Norway is known for its spirit of friluftsliv, or "free air life," which emphasizes outdoor activities in nature like hiking and skiing. And as one hiker in southeastern Norway recently discovered, friluftsliv can be a double-edged sword — literally.

During a hike near the mountain village of Haukeli earlier this month, outdoorsman Goran Olsen had stopped for a rest when he noticed a strange object hidden under some rocks. Upon closer inspection, the object turned out to be an ancient Viking sword, which experts estimate to be roughly 1,265 years old. Aside from a little rust and a missing handle, the artifact is surprisingly well-preserved.

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The two-edged, wrought-iron sword measures about 77 centimeters (30 inches) in length, according to a statement by the Hordaland County Council. Archaeologists say it was likely made around 750 A.D., although they point out that's not an exact date. The 8th century is when many Vikings began venturing beyond their Scandinavian homelands to explore, trade and launch raids on coastal areas in Europe.

HaukelifjellThe mountains around Haukeli are often covered with snow for six months at a time. (Photo: Ingve Moss Liknes/Flickr)

The mountain plateau where this sword was found is blanketed by snow and frost half the year, and experiences little humidity during summer, which may help explain why the sword hasn't deteriorated more during the past millennium.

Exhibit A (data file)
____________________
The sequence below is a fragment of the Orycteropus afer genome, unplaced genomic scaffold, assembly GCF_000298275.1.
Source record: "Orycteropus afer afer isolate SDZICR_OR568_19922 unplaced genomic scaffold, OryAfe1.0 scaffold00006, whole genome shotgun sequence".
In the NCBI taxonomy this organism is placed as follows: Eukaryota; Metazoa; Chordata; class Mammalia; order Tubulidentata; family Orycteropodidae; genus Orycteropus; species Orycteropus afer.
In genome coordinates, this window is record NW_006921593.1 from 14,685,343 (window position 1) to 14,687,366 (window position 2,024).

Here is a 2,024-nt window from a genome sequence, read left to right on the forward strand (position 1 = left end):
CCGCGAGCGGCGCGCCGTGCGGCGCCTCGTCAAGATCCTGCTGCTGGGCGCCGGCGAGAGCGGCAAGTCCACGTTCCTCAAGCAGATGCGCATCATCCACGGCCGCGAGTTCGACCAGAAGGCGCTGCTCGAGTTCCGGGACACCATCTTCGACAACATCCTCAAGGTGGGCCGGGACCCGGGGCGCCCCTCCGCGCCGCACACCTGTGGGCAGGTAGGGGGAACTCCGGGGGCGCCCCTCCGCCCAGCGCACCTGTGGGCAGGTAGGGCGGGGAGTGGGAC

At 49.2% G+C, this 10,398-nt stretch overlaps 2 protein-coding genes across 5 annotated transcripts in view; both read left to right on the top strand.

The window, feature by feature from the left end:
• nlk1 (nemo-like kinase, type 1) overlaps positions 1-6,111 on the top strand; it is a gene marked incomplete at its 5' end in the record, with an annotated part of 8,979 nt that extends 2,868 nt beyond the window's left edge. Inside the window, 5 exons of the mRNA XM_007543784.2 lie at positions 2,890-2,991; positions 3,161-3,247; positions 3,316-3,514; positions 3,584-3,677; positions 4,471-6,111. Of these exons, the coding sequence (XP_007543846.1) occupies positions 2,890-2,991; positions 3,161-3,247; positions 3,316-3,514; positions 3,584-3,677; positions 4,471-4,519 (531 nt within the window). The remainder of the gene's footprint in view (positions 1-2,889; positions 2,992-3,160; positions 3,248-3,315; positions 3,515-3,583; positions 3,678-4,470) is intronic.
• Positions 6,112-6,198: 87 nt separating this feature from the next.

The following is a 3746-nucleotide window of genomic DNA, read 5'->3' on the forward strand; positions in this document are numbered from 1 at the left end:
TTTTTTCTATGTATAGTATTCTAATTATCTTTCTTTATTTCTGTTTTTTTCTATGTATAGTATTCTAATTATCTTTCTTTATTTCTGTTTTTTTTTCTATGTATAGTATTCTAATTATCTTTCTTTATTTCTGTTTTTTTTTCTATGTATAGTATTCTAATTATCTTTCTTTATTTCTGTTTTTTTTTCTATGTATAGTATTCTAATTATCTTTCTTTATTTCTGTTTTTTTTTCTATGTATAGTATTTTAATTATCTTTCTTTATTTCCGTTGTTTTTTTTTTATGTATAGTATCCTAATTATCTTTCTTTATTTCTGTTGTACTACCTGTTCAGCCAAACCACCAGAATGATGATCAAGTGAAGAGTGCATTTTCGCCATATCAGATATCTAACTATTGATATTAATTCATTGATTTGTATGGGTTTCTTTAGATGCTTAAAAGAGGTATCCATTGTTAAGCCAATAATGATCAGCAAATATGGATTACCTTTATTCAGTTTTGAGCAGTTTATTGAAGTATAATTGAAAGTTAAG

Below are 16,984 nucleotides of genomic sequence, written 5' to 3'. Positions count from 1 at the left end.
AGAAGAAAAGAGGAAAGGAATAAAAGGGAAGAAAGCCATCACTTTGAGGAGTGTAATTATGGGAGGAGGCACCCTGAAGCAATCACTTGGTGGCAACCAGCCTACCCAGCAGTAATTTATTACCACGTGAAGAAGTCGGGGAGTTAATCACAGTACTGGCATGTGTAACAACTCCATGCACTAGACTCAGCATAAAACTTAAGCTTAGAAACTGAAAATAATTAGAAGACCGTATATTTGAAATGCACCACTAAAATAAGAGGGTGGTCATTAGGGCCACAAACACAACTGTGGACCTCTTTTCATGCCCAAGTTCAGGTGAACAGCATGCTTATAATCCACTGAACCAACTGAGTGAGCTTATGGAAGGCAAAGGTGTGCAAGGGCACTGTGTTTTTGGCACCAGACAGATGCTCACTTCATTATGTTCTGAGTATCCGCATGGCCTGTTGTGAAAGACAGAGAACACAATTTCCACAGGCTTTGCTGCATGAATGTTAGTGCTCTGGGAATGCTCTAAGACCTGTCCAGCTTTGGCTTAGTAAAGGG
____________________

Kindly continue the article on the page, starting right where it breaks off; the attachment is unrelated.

"It's quite unusual to find remnants from the Viking age that are so well-preserved," county conservator Per Morten Ekerhovd tells CNN, adding that the sword "might be used today if you sharpened the edge."

The plateau where Olsen was trekking is a well-known mountain path, used not just by modern hunters and hikers, but also by ancient travelers dating back to Viking days. Although the sword's origins remain unclear, Ekerhovd says it probably belonged to someone wealthy, since swords like this were considered status symbols in Viking society due to the expense of mining and refining iron.

Hordaland County Council with Viking swordFrom left, Hordaland County culture director Anna Elisa Tryti, Mayor Anne Gine Hestetun and curator Per Morten Ekerhovd pose with the newly discovered sword. (Photo: Bjarte Brask Eriksen/Hordaland County Council)

The sword may be part of a burial site, Ekerhovd adds, or it might belong to an unlucky traveler who suffered an injury or frostbite on the mountain pass 1,200 years before Olsen came along. Friluftsliv can be rejuvenating, but without enough insulation from the elements, not even an iron sword can protect you.

The sword has been handed over to the University Museum of Bergen, where researchers will study its historical relevance and work to preserve it. An expedition to the discovery site is also planned for next spring, after the winter snow melts, in hopes of finding more relics to put the sword into clearer context.

In the meantime, Ekerhovd says he's just glad that Olsen's outdoorsy adventure led him to stumble across this slice of Viking history. "We are really happy that this person found the sword and gave it to us," he says. "It will shed light on our early history. It's a very [important] example of the Viking age."

It's also an example of the less obvious benefits friluftsliv can offer. Aside from the well-known ways spending time in nature can improve a person's mental and physical health, exploring wilderness areas often feels like traveling back in time — and with a much lower risk of running into any actual Vikings.

Russell McLendon ( @russmclendon ) writes about humans and other wildlife.